Disingenuous Comments from Michael Eisner

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Tim O'Reilly
Mar. 15, 2002 05:49 AM
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Amy Harmon's New York Times story, Piracy, or Innovation? It's Hollywood vs. High Tech was one of the more balanced pieces I've seen. After years of fear-mongering and legal action by the entertainment industry, it's good to see high-tech leaders like Andy Grove of Intel and Steve Jobs of Apple stepping up to the plate to give legislators and the public a more balanced view.

I wanted to weigh in from two perspectives. First, as the CEO of one of the country's largest and most successful computer book publishers, I am in a unique position to see both sides of this issue. My business is content and copyright, just like Disney's, but my subject matter is technology. And I want to go on record as saying unequivocally that the Silicon Valley perspective on this issue has far more substance to it than the Hollywood/Nashville/New York version. The legislation currently being explored in the Senate Judiciary Committee, to require computer makers to build copy-protection into its products, is extremely ill-conceived.

Steve Jobs was right when he said "most people want to be honest, and if offered reasonable choices, most people will choose to buy their content." We publish many of our books in unencrypted electronic form as part of our CD Bookshelf product line as well as part of our Safari Electronic Books Online service. Pirated versions of these products have been uploaded to countless web sites, many of them in Eastern Europe but accessible to US consumers. The net result: We have a constant stream of emails from customers telling us about infringing sites and offering their support for the legitimate product. Many (though not all) of the sites respond to a simple letter asking them to desist from offering the pirated version over the web. And our sales of all our products continue to be robust and profitable. We've seen absolutely NO difference in the sales of books that are available only in print from those that are available in freely downloadable online form.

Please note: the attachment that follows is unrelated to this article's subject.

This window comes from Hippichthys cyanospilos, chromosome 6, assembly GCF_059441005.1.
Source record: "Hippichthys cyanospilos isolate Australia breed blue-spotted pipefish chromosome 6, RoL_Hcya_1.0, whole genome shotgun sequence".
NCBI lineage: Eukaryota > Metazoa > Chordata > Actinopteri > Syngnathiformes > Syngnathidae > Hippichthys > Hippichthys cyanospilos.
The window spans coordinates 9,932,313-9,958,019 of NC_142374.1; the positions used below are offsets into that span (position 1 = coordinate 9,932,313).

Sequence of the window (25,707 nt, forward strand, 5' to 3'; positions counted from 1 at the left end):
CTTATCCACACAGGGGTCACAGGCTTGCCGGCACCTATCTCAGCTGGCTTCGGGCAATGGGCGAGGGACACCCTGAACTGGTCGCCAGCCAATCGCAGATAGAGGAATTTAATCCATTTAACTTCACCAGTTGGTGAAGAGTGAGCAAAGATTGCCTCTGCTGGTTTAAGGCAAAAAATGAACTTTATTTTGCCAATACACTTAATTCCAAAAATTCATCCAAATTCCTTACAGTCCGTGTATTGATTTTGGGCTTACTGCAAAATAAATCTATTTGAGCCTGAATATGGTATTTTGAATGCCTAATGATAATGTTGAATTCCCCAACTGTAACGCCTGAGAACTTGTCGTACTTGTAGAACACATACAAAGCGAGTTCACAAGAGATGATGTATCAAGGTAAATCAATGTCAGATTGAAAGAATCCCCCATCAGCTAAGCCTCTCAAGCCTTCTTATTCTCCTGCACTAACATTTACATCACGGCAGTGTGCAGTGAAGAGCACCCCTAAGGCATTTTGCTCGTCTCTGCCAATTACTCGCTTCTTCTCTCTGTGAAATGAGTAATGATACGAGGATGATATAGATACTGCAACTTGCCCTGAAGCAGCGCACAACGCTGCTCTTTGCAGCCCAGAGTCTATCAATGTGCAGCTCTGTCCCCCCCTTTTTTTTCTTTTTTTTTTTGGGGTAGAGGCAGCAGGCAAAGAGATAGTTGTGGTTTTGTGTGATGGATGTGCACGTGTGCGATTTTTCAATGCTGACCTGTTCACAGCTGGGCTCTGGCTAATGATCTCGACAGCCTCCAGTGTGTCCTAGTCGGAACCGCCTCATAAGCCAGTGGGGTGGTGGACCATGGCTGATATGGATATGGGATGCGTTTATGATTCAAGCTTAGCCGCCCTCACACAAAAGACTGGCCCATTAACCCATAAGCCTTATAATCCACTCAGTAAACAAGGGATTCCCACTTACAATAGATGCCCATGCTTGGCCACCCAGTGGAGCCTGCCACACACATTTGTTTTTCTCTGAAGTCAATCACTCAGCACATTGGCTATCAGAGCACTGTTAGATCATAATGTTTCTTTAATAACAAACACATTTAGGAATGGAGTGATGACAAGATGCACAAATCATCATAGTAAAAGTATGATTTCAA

According to the NY Times story, Michael Eisner of Disney says that he doubts that "any new business model could compete with digital copies that were free, flawless, and accessible from the comfort of his prospective customers' living rooms." And Peter Chernin, president of the News Corporation reportedly suggested that matters might be different if the tables were turned. "Let's say I decide to broadcast on my network the code for how to make Intel chips or Microsoft software," he said. "I think they'd find a way to stop it."

These entertainment and publishing industry executives are either being disingenuous or are ignorant of both technology and history. The software industry faces exactly the same conditions that the entertainment industry fears will destroy its markets. Software is digital, easily and perfectly copyable, and pirated copies are in fact available through a variety of illicit channels, but that hasn't kept companies like Microsoft from going on to become among the largest and most successful in the world. What's more, copy protection was widely explored by software companies in the 1980's, and what they learned was that consumers avoided copy-protected products. Consumer behavior gave marketplace advantage to companies that didn't use copy protection, and after a relatively short time, the industry got over its fears and got back to offering products that people were glad to pay for.

This is not to say that companies shouldn't use modest deterrents to piracy, such as watermarking or other methods of associating a digital copy with the purchaser of a product. It is relatively easy for the creator of those products to incorporate such schemes without requiring any action of computer or software vendors. Entertainment and publishing companies need to embrace the future and offer digital products at a reasonable price, using business models that will grow the market for everyone. If Congress bows to their short-sighted fears and mandates strong copy protection and technological barriers that punish legitimate users along with pirates, we will all be poorer as a result.

Tim O'Reilly is the founder and CEO of O'Reilly Media, Inc., thought by many to be the best computer book publisher in the world. In addition to Foo Camps ("Friends of O'Reilly" Camps, which gave rise to the "un-conference" movement), O'Reilly Media also hosts conferences on technology topics, including the Web 2.0 Summit, the Web 2.0 Expo, the O'Reilly Open Source Convention, the Gov 2.0 Summit, and the Gov 2.0 Expo. Tim's blog, the O'Reilly Radar, "watches the alpha geeks" to determine emerging technology trends, and serves as a platform for advocacy about issues of importance to the technical community. Tim's long-term vision for his company is to change the world by spreading the knowledge of innovators. In addition to O'Reilly Media, Tim is a founder of Safari Books Online, a pioneering subscription service for accessing books online, and O'Reilly AlphaTech Ventures, an early-stage venture firm.